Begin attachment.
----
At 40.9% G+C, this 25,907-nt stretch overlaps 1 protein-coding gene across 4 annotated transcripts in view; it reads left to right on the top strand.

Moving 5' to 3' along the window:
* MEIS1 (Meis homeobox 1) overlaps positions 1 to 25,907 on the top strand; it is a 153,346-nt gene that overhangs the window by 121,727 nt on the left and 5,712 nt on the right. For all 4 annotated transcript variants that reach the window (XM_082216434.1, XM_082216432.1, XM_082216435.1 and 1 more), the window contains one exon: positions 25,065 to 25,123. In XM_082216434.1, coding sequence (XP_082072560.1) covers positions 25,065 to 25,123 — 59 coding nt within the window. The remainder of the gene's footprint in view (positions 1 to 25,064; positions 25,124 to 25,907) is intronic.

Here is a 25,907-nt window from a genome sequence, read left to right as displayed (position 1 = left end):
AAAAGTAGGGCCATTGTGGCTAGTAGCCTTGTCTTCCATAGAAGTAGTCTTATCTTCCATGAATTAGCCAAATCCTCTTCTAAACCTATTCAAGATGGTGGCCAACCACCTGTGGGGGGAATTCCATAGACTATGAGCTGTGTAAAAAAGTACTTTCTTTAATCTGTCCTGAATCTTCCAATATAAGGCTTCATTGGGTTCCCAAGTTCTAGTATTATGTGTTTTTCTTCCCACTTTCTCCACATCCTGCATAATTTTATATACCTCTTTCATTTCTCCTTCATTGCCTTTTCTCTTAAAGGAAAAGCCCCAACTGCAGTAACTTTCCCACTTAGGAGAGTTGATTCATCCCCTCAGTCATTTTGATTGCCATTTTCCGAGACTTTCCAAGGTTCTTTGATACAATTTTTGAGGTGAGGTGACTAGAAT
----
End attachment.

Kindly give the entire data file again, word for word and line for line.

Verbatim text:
At 40.9% G+C, this 25,907-nt stretch overlaps 1 protein-coding gene across 4 annotated transcripts in view; it reads left to right on the top strand.

Moving 5' to 3' along the window:
* MEIS1 (Meis homeobox 1) overlaps positions 1 to 25,907 on the top strand; it is a 153,346-nt gene that overhangs the window by 121,727 nt on the left and 5,712 nt on the right. For all 4 annotated transcript variants that reach the window (XM_082216434.1, XM_082216432.1, XM_082216435.1 and 1 more), the window contains one exon: positions 25,065 to 25,123. In XM_082216434.1, coding sequence (XP_082072560.1) covers positions 25,065 to 25,123 — 59 coding nt within the window. The remainder of the gene's footprint in view (positions 1 to 25,064; positions 25,124 to 25,907) is intronic.

Here is a 25,907-nt window from a genome sequence, read left to right as displayed (position 1 = left end):
AAAAGTAGGGCCATTGTGGCTAGTAGCCTTGTCTTCCATAGAAGTAGTCTTATCTTCCATGAATTAGCCAAATCCTCTTCTAAACCTATTCAAGATGGTGGCCAACCACCTGTGGGGGGAATTCCATAGACTATGAGCTGTGTAAAAAAGTACTTTCTTTAATCTGTCCTGAATCTTCCAATATAAGGCTTCATTGGGTTCCCAAGTTCTAGTATTATGTGTTTTTCTTCCCACTTTCTCCACATCCTGCATAATTTTATATACCTCTTTCATTTCTCCTTCATTGCCTTTTCTCTTAAAGGAAAAGCCCCAACTGCAGTAACTTTCCCACTTAGGAGAGTTGATTCATCCCCTCAGTCATTTTGATTGCCATTTTCCGAGACTTTCCAAGGTTCTTTGATACAATTTTTGAGGTGAGGTGACTAGAAT